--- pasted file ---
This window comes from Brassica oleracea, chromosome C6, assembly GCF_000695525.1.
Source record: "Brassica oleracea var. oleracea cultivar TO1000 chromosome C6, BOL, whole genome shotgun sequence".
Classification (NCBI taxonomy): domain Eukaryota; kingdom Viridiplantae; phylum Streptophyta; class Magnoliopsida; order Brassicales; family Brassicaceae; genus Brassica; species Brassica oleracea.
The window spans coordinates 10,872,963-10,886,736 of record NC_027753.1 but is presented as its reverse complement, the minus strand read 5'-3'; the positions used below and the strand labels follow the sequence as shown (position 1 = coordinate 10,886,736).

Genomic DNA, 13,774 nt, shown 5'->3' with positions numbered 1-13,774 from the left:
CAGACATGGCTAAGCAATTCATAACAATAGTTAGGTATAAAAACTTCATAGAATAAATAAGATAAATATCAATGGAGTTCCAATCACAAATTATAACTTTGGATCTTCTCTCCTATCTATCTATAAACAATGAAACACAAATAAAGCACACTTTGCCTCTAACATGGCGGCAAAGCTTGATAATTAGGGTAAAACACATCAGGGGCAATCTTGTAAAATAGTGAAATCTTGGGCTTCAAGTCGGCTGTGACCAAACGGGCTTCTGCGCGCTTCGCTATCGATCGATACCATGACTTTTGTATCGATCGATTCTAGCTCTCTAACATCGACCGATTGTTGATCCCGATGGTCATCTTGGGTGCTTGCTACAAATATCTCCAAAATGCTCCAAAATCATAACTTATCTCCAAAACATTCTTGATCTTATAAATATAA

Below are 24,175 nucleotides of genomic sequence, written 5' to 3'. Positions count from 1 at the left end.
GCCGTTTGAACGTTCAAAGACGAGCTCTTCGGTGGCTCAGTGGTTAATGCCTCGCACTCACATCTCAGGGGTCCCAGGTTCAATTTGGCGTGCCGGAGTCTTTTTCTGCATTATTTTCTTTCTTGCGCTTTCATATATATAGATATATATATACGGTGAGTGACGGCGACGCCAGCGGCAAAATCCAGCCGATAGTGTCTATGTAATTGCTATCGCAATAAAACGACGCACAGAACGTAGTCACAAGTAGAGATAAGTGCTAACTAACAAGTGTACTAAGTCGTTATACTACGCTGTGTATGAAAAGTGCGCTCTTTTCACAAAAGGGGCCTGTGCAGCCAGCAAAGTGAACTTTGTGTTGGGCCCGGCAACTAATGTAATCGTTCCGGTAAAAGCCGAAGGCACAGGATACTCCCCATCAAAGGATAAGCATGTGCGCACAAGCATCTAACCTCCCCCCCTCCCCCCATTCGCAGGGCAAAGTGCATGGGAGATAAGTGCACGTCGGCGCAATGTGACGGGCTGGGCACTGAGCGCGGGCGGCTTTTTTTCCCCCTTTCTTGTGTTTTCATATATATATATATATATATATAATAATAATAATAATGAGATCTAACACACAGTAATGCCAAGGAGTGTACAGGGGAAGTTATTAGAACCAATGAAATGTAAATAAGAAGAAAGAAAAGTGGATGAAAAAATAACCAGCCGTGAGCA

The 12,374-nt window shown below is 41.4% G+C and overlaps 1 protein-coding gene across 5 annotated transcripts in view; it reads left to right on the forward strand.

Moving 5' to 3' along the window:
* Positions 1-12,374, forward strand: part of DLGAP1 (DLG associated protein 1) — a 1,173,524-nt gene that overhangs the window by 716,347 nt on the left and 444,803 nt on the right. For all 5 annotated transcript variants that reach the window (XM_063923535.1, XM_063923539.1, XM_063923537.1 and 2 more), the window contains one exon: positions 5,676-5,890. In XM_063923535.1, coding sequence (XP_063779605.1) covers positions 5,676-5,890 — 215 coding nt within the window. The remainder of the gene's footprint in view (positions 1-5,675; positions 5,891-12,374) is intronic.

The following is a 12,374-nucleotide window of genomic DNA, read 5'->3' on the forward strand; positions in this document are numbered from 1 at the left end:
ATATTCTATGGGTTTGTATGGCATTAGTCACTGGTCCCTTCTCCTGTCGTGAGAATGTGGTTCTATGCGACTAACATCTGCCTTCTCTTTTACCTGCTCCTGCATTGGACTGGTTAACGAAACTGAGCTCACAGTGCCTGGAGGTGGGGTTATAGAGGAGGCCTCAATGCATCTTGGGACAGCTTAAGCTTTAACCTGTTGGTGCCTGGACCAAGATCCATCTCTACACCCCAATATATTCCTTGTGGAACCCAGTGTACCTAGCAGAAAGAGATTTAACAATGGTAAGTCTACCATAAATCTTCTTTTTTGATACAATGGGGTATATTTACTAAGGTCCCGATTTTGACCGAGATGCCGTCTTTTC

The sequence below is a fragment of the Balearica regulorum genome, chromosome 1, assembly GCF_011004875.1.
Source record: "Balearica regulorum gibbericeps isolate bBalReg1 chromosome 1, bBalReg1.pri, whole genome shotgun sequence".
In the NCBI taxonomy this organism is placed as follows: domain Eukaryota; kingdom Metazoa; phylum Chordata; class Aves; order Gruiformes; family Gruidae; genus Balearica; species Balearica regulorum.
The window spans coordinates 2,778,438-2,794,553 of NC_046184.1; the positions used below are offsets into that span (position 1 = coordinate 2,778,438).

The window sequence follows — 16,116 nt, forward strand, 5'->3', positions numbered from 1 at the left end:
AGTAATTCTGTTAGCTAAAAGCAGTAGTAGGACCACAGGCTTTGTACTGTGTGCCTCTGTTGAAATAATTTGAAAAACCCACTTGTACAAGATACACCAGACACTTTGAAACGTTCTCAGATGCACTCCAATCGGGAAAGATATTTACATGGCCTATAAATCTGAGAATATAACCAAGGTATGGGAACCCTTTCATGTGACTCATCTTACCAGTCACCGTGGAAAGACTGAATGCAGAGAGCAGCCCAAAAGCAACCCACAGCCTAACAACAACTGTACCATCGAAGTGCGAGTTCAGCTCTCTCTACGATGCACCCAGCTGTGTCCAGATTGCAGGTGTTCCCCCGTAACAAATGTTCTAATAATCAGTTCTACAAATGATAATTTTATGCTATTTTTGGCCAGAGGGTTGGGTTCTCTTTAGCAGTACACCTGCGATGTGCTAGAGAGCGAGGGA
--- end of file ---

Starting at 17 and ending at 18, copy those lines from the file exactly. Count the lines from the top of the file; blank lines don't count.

The window spans coordinates 2,778,438-2,794,553 of NC_046184.1; the positions used below are offsets into that span (position 1 = coordinate 2,778,438).

The window sequence follows — 16,116 nt, forward strand, 5'->3', positions numbered from 1 at the left end: